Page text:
Ford Motor Co's restructuring is on track and the automaker has sufficient liquidity to fund the plan, which includes converting plants and investing in future products, company executives said on Wednesday.

Ford, the only U.S. automaker not operating with emergency U.S. government loans, also has continued to consolidate its dealer network, but sees no need for the type of aggressive culling that rivals General Motors Corp and Chrysler plan, Chief Executive Alan Mulally told reporters.

Not only do we have sufficient liquidity to finance our plan, but we are staying absolutely on our product transformation, Mulally said.

Mulally said there have been some positive signs on the economy from housing, construction and bank stability, with credit starting to loosen up a little bit, but whether Ford can begin to add jobs would be determined by the economy.

I think our forecast for things starting to turn in the second half of this year, we are kind of on track for that, he said of the automaker's forecast for U.S. auto industry sales.

Mulally also said Chrysler's bankruptcy has not led to difficulties with parts supplies so far, but the health of the interconnected supply base in the United States is critical to Ford's restructuring.

Ford Executive Chairman Bill Ford told reporters the Chrysler plant shutdown for the duration of its reorganization, and GM's plan for broad plant idling this summer posed a risk to the auto parts supply base.

Obviously we have been doing a lot of planning with our supply base and, in certain cases, we have been helping them through it, but our ability to unilaterally carry the supply base, we can't do it, Bill Ford said. We clearly need a more comprehensive approach.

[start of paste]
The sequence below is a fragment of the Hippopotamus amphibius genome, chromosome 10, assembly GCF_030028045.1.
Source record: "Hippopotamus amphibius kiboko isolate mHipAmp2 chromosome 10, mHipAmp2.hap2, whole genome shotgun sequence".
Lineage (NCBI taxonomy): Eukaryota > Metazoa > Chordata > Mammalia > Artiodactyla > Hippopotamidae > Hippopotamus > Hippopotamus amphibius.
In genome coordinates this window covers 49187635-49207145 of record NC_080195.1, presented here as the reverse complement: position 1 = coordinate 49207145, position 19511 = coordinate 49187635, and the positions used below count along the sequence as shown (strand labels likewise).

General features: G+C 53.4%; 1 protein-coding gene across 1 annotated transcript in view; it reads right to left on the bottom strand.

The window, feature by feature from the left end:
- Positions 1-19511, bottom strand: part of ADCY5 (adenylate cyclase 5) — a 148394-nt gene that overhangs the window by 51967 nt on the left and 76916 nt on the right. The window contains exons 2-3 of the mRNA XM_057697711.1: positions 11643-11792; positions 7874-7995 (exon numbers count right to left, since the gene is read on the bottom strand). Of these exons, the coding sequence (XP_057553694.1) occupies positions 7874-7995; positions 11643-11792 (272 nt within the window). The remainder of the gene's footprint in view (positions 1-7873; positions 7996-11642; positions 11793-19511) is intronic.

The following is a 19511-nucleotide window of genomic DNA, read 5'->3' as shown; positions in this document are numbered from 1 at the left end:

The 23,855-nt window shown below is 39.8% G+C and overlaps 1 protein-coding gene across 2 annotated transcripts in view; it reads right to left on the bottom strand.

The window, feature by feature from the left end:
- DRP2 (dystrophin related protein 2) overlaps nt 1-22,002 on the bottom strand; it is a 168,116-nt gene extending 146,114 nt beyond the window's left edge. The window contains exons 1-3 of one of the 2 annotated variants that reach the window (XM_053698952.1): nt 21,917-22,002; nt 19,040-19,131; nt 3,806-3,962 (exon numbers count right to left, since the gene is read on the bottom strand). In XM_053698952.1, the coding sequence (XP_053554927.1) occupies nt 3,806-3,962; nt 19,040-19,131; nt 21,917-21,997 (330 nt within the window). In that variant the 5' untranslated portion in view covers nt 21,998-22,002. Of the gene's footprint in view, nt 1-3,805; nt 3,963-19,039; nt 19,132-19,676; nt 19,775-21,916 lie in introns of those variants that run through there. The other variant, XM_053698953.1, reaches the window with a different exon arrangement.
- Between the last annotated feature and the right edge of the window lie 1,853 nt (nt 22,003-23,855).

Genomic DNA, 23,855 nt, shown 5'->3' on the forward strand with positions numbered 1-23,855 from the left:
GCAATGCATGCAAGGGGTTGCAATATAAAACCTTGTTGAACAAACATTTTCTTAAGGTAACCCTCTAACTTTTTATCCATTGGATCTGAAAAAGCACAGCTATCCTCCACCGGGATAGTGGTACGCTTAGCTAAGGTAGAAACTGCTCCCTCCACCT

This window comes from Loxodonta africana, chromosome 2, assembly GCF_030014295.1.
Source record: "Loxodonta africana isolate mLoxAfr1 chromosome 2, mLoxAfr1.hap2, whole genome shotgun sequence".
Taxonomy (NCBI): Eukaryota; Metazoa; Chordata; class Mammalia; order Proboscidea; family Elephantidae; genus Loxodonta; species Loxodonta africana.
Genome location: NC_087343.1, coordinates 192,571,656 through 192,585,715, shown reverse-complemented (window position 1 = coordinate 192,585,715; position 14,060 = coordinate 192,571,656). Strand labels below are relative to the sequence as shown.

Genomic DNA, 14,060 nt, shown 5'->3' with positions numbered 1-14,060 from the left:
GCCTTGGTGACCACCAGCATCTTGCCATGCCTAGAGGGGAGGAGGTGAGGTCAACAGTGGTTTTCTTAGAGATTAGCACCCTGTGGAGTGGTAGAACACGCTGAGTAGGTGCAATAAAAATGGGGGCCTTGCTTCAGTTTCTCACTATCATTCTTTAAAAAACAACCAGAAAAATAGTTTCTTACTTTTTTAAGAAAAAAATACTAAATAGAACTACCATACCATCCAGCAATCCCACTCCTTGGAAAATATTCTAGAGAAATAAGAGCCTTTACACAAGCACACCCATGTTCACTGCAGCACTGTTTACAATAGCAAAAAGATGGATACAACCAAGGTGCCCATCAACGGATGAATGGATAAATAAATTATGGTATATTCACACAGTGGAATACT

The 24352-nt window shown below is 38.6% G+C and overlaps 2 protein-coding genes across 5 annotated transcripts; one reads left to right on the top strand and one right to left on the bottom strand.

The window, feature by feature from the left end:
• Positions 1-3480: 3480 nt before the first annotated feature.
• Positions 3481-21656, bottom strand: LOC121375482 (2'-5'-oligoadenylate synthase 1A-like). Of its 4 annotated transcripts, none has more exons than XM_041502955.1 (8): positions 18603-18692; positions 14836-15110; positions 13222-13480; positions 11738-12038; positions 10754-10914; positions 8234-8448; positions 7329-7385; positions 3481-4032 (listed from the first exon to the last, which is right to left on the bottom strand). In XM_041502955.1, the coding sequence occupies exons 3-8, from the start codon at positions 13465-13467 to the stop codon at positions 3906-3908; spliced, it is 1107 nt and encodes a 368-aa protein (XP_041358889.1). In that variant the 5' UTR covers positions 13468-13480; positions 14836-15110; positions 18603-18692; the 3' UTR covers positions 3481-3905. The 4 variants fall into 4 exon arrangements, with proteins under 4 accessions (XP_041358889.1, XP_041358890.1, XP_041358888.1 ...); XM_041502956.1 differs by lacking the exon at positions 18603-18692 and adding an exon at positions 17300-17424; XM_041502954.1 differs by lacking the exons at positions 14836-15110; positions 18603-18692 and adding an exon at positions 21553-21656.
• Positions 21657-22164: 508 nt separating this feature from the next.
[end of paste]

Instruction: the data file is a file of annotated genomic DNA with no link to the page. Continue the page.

The government is keenly aware this is a major issue, the task force understands that. How they are planning to address it, that's really up to them.

The automaker has been talking to the U.S. autos task force overseeing the restructuring of the industry about the need for a comprehensive approach to the supply base, he said.

The executives spoke to reporters following a Ford announcement of $550 million of investments in a former truck plant near Detroit being converted to produce small cars.

The investment in the United Auto Workers-represented plant comes at a time when restructurings by Ford's U.S. rivals GM and Chrysler include plant closings and reworked labor deals.

Ford has already reached labor cost cuts with the UAW, but has said its agreements must remain competitive with rivals.

In wide-ranging comments, Ford's president of the Americas, Mark Fields, said the automaker has ongoing discussions with the UAW and would look at the details of the GM and Chrysler agreements with the UAW to ensure competitiveness.

We have to see the specifics, but very clearly, it is an ongoing dialogue we have with the UAW and it's about being competitive and not being disadvantaged, Fields added.

(Reporting by David Bailey and Soyoung Kim; Editing by Andre Grenon)